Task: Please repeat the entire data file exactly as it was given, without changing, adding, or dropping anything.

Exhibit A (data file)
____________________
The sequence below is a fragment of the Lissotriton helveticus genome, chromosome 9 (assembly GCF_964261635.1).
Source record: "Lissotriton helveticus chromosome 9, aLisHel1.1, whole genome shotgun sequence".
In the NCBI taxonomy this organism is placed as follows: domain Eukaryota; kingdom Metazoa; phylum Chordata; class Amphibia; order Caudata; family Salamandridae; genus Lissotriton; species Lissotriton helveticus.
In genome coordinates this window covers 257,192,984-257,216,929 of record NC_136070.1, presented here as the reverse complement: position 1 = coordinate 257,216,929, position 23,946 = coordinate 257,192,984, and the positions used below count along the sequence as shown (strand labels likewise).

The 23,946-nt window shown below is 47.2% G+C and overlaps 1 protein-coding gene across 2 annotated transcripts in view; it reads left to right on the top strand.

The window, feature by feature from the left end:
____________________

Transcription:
The sequence below is a fragment of the Lissotriton helveticus genome, chromosome 9 (assembly GCF_964261635.1).
Source record: "Lissotriton helveticus chromosome 9, aLisHel1.1, whole genome shotgun sequence".
In the NCBI taxonomy this organism is placed as follows: domain Eukaryota; kingdom Metazoa; phylum Chordata; class Amphibia; order Caudata; family Salamandridae; genus Lissotriton; species Lissotriton helveticus.
In genome coordinates this window covers 257,192,984-257,216,929 of record NC_136070.1, presented here as the reverse complement: position 1 = coordinate 257,216,929, position 23,946 = coordinate 257,192,984, and the positions used below count along the sequence as shown (strand labels likewise).

The 23,946-nt window shown below is 47.2% G+C and overlaps 1 protein-coding gene across 2 annotated transcripts in view; it reads left to right on the top strand.

The window, feature by feature from the left end: